Boston, Nov. 5 (Reuters): Tyco International Ltd on Tuesday said it would eliminate 7,200 jobs, exit more than 50 business lines and sell its undersea fibre-optic cable network as it unwinds parts of the far-flung empire built by former chairman Dennis Kozlowski.
The company also forecast double-digit earnings growth in the current quarter, sending its shares up 7 per cent.
The Bermuda-based conglomerate said it took a charge of $1.2 billion in the fiscal fourth quarter, ended September 30, for the restructuring and divestitures, leaving it with a net loss for the period.
Tyco chairman Edward Breen, hired last year to replace Kozlowski, who is on trial in a Manhattan criminal court on corruption charges, said the moves will accelerate the company’s ability to bolster profits.
The earnings forecast and a $500 million improvement in free cash flow in the fourth quarter sparked investor enthusiasm, said John Boland, an analyst and fund manager at NL Capital Management, which holds an estimated 700,000 Tyco shares.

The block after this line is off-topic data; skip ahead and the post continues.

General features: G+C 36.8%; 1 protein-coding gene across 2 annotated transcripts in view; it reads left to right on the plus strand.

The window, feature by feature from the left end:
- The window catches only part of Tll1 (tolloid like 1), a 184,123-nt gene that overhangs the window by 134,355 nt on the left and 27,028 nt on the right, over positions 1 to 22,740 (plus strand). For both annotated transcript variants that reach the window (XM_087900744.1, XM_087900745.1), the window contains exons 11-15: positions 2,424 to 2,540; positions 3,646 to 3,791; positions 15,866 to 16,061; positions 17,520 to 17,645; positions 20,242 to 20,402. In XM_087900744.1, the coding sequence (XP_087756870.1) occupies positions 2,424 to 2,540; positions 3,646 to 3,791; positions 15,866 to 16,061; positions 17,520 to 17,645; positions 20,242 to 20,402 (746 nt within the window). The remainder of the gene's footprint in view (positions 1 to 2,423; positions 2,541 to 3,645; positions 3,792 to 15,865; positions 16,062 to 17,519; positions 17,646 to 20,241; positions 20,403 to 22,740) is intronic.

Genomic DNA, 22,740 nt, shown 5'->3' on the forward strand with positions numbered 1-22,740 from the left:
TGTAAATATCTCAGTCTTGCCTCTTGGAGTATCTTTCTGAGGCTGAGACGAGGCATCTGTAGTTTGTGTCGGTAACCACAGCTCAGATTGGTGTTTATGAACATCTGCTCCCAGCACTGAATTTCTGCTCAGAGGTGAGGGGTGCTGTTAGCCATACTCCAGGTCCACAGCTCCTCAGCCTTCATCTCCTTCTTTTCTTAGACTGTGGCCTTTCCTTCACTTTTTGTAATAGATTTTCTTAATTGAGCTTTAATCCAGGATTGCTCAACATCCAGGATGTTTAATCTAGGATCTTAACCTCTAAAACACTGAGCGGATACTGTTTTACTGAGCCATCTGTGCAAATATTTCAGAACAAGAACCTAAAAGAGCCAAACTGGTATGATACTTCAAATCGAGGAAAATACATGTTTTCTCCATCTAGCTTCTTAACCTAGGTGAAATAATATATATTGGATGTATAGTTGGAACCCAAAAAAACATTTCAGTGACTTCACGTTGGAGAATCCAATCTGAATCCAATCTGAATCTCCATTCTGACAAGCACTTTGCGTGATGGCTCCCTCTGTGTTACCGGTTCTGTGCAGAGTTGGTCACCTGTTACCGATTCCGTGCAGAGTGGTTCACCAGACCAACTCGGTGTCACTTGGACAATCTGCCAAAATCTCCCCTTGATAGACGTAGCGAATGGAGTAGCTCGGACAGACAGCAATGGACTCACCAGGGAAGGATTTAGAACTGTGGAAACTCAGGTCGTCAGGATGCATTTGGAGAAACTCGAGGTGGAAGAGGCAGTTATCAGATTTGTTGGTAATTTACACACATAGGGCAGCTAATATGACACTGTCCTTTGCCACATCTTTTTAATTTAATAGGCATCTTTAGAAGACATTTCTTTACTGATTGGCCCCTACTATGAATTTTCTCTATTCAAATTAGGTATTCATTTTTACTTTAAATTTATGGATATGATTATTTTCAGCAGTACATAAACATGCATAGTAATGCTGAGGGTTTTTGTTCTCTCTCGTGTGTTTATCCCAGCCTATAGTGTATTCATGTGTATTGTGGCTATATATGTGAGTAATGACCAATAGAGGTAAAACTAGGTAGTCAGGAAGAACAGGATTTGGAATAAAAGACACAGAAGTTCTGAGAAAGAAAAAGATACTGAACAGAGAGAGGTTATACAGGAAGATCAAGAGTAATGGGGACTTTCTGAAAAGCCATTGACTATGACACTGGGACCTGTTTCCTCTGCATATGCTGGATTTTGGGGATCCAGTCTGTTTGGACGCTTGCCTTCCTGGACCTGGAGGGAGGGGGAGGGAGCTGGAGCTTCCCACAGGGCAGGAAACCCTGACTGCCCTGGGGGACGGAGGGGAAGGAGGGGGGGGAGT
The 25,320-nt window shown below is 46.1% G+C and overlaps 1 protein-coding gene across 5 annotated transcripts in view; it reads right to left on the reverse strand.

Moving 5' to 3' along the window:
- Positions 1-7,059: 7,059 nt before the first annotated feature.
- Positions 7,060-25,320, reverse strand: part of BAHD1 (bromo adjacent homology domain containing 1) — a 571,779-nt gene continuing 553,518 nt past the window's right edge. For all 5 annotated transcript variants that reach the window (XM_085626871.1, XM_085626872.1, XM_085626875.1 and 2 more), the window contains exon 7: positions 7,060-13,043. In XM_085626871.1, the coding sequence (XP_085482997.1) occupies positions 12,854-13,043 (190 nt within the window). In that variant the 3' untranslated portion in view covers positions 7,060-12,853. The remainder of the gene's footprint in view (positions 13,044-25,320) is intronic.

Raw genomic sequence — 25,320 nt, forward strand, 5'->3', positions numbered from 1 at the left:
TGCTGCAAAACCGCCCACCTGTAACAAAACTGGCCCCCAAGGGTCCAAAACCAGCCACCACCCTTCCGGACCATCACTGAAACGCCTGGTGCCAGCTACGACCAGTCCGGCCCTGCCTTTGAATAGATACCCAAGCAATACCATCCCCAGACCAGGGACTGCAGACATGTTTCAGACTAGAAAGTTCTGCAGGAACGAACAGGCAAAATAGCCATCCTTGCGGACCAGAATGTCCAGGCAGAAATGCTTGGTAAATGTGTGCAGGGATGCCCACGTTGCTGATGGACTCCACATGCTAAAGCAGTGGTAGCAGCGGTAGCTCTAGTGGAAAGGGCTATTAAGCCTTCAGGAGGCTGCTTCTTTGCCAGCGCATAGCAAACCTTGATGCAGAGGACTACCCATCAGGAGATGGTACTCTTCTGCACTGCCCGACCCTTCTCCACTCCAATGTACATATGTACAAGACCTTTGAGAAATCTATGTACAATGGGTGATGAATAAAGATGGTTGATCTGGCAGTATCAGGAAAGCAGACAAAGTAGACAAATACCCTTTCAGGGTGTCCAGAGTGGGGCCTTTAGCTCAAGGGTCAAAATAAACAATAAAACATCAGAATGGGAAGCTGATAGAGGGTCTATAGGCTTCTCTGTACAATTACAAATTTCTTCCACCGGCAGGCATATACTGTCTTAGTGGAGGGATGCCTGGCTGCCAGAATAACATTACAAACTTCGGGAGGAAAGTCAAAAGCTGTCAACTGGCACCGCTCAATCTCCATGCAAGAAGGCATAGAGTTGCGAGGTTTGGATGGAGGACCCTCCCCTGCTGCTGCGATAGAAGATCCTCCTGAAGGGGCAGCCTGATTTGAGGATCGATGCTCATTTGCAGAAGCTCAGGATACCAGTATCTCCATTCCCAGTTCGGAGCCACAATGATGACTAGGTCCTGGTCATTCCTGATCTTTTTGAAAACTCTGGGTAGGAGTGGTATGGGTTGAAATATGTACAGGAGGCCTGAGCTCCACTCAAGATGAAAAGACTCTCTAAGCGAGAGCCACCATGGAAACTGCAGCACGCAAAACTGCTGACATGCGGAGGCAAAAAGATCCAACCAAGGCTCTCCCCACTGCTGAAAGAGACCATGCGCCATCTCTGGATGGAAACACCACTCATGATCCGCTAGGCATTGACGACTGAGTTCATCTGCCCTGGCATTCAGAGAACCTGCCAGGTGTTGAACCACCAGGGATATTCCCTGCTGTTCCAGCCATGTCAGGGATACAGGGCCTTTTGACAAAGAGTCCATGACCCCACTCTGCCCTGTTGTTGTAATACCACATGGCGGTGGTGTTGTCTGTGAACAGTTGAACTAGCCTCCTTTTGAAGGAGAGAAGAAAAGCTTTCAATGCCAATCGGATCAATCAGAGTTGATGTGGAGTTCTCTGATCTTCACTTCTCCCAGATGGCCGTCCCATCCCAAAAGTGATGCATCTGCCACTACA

“It shows that current management has a good handle on the business,” Boland said.
Tyco said the restructuring would include closing 219 manufacturing, sales, distribution and other facilities. The business lines being exited have annual revenue of $2.1 billion, or about 6 per cent of Tyco’s total revenue base. The job cuts represent about 3 per cent of the conglomerate’s workforce of 260,000. Tyco signalled those plans in March at an investor meeting in New York.
Tyco did not specify which business lines it was exiting, besides the undersea network. But it said more than half of the divestitures, as measured by revenue, would come in its fire and security division, which makes sprinklers, burglar alarms and fire extinguishers. In a conference call, Breen promised investors and analysts “solid” results in 2004 but acknowledged a number of problems at Tyco operations that make everything from hospital supplies to burglar alarms.